1. 1 ONDCP seeks to foster healthy individuals and safe communities by effectively leading the Nation's effort to reduce drug use and its consequences.
KENTUCKY DRUG CONTROL UPDATE
This report reflects significant trends, data, and major issues relating to drugs in the State of Kentucky.
In 2007-2008, Kentucky was one of the top ten states for rates in several drug-use categories among persons age
12 and older: past-year non-medical use of pain relievers; past-month use of illicit drugs other than marijuana; and
illicit drug dependence.
Source: National Survey on Drug Use and Health 2007-2008
The number of meth lab seizure incidents in the state of Kentucky increased 138%, from 297 incidents in 2007 to
706 incidents in 2009.
Source: El Paso Intelligence Center’s National Seizure System (EPIC-NSS)
Approximately 8 percent of Kentucky residents reported past-month use of illicit drugs; the national average was
The rate of drug-induced deaths in Kentucky exceeds the national average.
Drug Use Trends in Kentucky
Drug Use in Kentucky: The National Survey on Drug Use and Health (NSDUH) provides national and state-level data
on the use of tobacco, alcohol, illicit drugs (including non-medical use of prescription drugs), and mental health in the
United States. In the most recent Survey, 8.41 percent of Kentucky residents reported using illicit drugs in the past month.
The national average was 8.02 percent. Additionally, 4.39 percent of Kentucky residents reported using an illicit drug
other than marijuana in the past month (the national average was 3.58 percent).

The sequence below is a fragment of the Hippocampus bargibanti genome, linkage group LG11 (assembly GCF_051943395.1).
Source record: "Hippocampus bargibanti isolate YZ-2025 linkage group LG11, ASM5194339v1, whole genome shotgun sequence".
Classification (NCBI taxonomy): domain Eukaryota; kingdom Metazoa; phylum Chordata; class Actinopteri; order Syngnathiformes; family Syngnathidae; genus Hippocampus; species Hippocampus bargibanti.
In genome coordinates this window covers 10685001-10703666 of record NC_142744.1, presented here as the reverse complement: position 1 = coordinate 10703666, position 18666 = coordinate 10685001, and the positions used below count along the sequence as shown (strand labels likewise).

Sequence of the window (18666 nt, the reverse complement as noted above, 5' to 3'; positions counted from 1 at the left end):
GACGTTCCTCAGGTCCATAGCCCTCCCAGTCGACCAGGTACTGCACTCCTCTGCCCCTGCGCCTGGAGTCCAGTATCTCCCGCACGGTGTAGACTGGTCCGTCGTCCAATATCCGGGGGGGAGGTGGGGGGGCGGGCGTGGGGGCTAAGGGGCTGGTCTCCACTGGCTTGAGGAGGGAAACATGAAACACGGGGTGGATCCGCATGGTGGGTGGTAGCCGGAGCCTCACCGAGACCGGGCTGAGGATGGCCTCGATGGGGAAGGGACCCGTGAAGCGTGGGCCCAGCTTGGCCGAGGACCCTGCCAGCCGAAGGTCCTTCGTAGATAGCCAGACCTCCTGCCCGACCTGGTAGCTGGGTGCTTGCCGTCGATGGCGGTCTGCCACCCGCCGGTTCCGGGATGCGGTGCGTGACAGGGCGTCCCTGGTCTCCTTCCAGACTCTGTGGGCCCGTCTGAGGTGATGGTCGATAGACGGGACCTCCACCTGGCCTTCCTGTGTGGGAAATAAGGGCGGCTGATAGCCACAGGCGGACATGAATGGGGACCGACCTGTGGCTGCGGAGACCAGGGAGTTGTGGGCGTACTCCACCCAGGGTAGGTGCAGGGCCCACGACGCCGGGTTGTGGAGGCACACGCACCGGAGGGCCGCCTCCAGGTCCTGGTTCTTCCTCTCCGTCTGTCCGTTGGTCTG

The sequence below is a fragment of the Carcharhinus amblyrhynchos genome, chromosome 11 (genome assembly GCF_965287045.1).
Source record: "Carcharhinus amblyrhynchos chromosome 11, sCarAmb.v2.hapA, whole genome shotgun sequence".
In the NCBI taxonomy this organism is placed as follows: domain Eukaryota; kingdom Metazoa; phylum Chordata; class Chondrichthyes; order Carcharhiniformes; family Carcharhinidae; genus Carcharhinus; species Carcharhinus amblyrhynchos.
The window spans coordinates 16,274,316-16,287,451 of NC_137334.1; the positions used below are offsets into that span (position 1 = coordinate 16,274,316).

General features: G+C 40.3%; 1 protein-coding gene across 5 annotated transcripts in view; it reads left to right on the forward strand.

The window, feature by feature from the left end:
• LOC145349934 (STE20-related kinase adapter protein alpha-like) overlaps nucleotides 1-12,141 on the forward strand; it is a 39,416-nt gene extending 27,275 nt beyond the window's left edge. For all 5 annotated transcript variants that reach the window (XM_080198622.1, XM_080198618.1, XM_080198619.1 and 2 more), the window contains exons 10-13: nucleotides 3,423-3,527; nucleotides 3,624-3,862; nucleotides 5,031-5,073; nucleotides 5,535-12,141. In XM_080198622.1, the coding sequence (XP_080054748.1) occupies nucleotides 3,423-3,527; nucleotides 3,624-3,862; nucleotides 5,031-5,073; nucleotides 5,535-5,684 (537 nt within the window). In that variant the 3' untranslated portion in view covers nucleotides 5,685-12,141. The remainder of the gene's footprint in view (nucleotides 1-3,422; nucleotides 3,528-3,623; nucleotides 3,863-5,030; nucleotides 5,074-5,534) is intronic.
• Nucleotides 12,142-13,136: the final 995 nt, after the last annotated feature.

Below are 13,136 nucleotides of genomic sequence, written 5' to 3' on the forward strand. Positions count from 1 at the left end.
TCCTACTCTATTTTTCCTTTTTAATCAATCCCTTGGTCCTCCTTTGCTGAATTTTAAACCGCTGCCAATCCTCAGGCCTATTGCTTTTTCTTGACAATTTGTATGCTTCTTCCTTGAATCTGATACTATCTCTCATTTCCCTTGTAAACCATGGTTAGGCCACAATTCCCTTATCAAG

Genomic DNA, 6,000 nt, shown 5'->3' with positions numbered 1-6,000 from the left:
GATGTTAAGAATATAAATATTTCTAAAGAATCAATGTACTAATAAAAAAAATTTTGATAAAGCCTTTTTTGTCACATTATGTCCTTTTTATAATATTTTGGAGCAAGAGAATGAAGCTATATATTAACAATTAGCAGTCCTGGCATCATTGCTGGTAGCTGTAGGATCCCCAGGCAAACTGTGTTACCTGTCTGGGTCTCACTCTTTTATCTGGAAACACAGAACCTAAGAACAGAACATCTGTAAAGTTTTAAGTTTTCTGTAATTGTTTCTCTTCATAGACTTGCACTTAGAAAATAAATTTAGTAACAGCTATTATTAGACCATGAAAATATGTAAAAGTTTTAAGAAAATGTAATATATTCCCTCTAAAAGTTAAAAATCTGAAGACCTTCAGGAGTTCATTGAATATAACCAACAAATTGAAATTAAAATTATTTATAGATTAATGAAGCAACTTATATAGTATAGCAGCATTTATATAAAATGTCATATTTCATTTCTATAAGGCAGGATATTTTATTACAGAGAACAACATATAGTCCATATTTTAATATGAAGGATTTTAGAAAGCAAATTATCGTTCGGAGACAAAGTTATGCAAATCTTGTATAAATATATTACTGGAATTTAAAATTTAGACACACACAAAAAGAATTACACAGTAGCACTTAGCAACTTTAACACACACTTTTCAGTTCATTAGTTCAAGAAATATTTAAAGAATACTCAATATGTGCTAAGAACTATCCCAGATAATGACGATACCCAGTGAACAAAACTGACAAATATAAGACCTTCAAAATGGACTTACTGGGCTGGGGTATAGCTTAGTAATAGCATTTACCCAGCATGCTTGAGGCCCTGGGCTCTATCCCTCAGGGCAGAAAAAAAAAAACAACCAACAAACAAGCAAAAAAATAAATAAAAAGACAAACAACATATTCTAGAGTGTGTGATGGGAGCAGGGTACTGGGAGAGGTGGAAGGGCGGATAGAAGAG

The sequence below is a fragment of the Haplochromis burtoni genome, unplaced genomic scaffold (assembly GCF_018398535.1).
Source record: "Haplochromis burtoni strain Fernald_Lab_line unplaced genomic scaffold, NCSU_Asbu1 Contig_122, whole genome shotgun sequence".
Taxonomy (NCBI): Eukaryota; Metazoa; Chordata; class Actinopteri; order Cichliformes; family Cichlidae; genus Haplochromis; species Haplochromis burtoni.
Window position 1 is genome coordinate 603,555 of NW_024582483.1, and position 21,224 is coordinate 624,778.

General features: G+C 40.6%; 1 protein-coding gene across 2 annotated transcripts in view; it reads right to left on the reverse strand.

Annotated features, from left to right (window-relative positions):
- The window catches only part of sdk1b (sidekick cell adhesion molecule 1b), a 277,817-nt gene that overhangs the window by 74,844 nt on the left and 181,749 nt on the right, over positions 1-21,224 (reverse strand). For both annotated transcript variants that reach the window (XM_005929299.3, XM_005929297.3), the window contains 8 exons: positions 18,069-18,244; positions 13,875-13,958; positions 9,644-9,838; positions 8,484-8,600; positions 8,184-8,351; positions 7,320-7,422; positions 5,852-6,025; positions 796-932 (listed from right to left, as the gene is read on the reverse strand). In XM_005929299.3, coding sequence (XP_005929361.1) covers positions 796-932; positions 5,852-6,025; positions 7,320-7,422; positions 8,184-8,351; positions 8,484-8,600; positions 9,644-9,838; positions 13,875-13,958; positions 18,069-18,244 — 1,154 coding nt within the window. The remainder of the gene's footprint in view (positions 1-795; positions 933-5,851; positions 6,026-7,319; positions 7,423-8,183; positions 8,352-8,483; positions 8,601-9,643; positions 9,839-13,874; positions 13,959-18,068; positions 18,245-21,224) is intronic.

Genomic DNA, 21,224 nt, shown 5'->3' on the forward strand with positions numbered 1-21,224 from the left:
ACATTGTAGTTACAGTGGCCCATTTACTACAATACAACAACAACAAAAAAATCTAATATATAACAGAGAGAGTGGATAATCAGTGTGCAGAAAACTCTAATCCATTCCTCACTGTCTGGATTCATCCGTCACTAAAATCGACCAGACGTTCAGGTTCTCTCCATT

Source: Substance Abuse and Mental Health Services Administration - State Estimates of Substance Use from the 2007–2008 National Survey on Drug Use and Health:
Drug-Induced Deaths: As a direct consequence of drug use, 722 persons died in Kentucky in 2007. This is compared
to the number of persons in Kentucky who died from motor vehicle accidents (853) and firearms (612) in the same year.
Kentucky drug-induced deaths (17 per 100,000 population) exceeded the national rate (12.7 per 100,000).
Source: Centers for Disease Control and Prevention - National Vital Statistics Reports Volume 58, Number 19 for 2007:
Kentucky primary treatment
The graph at right depicts substance abuse primary
treatment admissions in Kentucky in 2010. The data show
that opiates, including prescription drugs, are the most
commonly cited drugs among primary drug treatment
admissions in the state.
Source: Treatment Episode Data Set, Substance Abuse and Mental Health
Services Administration : http://oas.samhsa.gov/dasis.htm
Substance Abuse Treatment Admissions Data
0 500 1,000 1,500 2,000 2,500 3,000 3,500 4,000 4,500 5,000
Number of Primary Drug Abuse Treatment Episodes
Kentucky Primary Drug Abuse Treatment Episodes in 2010 by Type of Drug
2. 2 ONDCP seeks to foster healthy individuals and safe communities by effectively leading the Nation's effort to reduce drug use and its consequences.
Methamphetamine Seizures: Nationwide,
methamphetamine lab seizures declined
drastically following the 2005 Federal